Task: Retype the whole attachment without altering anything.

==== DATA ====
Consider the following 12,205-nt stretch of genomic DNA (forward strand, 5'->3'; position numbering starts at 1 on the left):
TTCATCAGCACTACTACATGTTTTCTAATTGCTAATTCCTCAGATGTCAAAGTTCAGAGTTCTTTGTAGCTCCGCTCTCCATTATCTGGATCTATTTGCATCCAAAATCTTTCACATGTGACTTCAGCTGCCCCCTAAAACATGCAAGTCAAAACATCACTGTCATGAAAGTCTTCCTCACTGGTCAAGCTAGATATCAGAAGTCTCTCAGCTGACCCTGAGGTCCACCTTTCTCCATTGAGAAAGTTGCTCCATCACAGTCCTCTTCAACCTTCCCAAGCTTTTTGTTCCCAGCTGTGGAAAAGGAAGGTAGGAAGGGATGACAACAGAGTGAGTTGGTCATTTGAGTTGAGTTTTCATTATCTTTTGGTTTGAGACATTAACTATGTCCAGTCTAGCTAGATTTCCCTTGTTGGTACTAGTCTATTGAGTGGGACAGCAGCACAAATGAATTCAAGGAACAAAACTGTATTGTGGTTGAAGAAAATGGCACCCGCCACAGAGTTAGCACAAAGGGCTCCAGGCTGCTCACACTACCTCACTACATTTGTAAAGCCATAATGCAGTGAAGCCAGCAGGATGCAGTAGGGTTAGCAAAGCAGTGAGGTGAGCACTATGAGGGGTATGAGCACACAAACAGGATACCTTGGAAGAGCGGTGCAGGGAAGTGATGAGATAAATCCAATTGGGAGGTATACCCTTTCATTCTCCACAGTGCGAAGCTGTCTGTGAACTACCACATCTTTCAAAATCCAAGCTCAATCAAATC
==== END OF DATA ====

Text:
Consider the following 12,205-nt stretch of genomic DNA (forward strand, 5'->3'; position numbering starts at 1 on the left):
TTCATCAGCACTACTACATGTTTTCTAATTGCTAATTCCTCAGATGTCAAAGTTCAGAGTTCTTTGTAGCTCCGCTCTCCATTATCTGGATCTATTTGCATCCAAAATCTTTCACATGTGACTTCAGCTGCCCCCTAAAACATGCAAGTCAAAACATCACTGTCATGAAAGTCTTCCTCACTGGTCAAGCTAGATATCAGAAGTCTCTCAGCTGACCCTGAGGTCCACCTTTCTCCATTGAGAAAGTTGCTCCATCACAGTCCTCTTCAACCTTCCCAAGCTTTTTGTTCCCAGCTGTGGAAAAGGAAGGTAGGAAGGGATGACAACAGAGTGAGTTGGTCATTTGAGTTGAGTTTTCATTATCTTTTGGTTTGAGACATTAACTATGTCCAGTCTAGCTAGATTTCCCTTGTTGGTACTAGTCTATTGAGTGGGACAGCAGCACAAATGAATTCAAGGAACAAAACTGTATTGTGGTTGAAGAAAATGGCACCCGCCACAGAGTTAGCACAAAGGGCTCCAGGCTGCTCACACTACCTCACTACATTTGTAAAGCCATAATGCAGTGAAGCCAGCAGGATGCAGTAGGGTTAGCAAAGCAGTGAGGTGAGCACTATGAGGGGTATGAGCACACAAACAGGATACCTTGGAAGAGCGGTGCAGGGAAGTGATGAGATAAATCCAATTGGGAGGTATACCCTTTCATTCTCCACAGTGCGAAGCTGTCTGTGAACTACCACATCTTTCAAAATCCAAGCTCAATCAAATC